Study Finds War Less Likely Between ‘Friends of Friends’

COLUMBUS, Ohio — It’s good to have allies. Nations are less likely to go to war with “friends of friends,” a new study from Ohio State University finds.

The results, published Wednesday in the journal Science Advances, show that countries with indirect relationships are better equipped to prevent major armed conflicts with each other, suggesting that international military could matter more than we previously thought.

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Nations are less likely to go to war with “friends of friends,” a new study from Ohio State University finds.

Researchers also noted something they found surprising: countries with three degrees of separation are more likely to be friendly. Nations have less of a chance of going to war with either their allies, allies of allies, and the allies of their allies’ allies, according to a university news release.

“The peacemaking impact of an alliance between two countries goes beyond the two that signed the agreement,” says Skyler Cranmer, lead author of the study and associate professor of political science at The Ohio State University, in the release“It permeates the network of alliances, like ripples in a pond, to prevent conflicts beyond the two countries that have the alliance.”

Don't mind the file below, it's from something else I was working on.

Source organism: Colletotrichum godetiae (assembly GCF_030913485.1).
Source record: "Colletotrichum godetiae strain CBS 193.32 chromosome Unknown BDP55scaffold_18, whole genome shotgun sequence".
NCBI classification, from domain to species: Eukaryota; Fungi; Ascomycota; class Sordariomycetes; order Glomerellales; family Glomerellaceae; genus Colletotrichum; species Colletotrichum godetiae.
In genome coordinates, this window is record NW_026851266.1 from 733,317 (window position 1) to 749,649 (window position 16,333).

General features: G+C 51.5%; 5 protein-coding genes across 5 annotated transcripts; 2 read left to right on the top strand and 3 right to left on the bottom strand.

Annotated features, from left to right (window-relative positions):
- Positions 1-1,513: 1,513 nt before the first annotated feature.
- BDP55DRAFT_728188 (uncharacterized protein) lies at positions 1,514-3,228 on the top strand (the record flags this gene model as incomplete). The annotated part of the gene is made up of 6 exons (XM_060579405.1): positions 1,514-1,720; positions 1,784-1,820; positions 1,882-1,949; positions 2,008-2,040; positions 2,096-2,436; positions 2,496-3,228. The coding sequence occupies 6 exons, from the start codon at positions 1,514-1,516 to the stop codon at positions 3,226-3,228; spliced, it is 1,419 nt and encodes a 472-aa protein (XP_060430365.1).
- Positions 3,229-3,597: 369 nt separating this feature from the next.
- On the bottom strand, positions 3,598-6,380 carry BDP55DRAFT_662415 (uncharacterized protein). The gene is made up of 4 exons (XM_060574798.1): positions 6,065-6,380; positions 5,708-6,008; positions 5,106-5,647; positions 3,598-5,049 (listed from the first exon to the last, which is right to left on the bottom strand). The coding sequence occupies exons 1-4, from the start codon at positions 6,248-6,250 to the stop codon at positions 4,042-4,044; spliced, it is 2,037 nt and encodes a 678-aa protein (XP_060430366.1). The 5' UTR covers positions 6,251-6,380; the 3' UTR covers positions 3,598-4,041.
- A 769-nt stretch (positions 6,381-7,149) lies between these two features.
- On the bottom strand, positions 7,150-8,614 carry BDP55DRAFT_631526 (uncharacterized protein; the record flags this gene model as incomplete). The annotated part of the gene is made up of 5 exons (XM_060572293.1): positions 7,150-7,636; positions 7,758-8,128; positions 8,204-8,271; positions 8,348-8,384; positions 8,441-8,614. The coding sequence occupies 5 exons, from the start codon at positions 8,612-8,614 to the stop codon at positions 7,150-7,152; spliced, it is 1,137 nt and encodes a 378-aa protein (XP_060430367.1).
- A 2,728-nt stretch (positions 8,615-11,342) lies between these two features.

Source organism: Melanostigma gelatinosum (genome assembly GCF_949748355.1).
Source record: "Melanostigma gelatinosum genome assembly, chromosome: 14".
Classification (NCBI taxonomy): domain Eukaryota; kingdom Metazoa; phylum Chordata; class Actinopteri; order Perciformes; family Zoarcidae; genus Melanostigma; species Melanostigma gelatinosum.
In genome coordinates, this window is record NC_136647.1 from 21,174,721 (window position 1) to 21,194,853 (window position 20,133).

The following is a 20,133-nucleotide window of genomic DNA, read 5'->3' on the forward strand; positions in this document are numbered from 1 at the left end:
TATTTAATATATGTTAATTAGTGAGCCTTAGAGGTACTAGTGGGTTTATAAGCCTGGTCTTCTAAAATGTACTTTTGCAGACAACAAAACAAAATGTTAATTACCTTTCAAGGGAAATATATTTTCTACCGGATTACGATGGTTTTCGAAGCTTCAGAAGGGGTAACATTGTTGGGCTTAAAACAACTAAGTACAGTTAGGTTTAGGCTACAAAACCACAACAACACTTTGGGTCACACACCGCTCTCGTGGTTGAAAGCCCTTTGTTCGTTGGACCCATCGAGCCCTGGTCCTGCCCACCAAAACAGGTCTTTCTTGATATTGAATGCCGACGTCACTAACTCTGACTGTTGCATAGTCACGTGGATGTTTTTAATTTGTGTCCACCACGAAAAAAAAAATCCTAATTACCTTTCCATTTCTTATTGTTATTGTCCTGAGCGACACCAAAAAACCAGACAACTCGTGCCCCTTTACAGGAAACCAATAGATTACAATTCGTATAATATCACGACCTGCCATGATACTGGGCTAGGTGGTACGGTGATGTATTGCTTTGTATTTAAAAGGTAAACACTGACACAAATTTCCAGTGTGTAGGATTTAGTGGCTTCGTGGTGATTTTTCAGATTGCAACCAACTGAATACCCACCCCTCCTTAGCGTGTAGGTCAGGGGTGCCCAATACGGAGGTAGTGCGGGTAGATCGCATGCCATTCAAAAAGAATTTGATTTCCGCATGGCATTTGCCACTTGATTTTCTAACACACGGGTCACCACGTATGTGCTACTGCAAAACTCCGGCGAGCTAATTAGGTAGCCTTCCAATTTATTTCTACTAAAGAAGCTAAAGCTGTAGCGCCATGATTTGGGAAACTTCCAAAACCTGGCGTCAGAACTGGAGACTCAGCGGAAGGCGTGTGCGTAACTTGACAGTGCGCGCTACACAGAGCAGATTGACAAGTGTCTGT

The study looked at all major military conflicts throughout the world from 1965 to 2000 and found that the probability of a new war arising between two neighboring countries in a given year was between three to four percent for nations with three degrees of separation, but double that for nations with four degrees of separation.

“At four degrees, the countries no longer share membership in common communities that represent shared interests,” explains Cranmer.

According to the researchers, this adds to the body of evidence that human interactions seem to be influenced by three degrees of separation.

“There’s emerging evidence that this three-degree horizon of influence seems to be relatively common in human networks and can be found in political attitudes, health behaviors and the likelihood of smoking,” says Cranmer. “But this is the first evidence of anything like this in a political network.”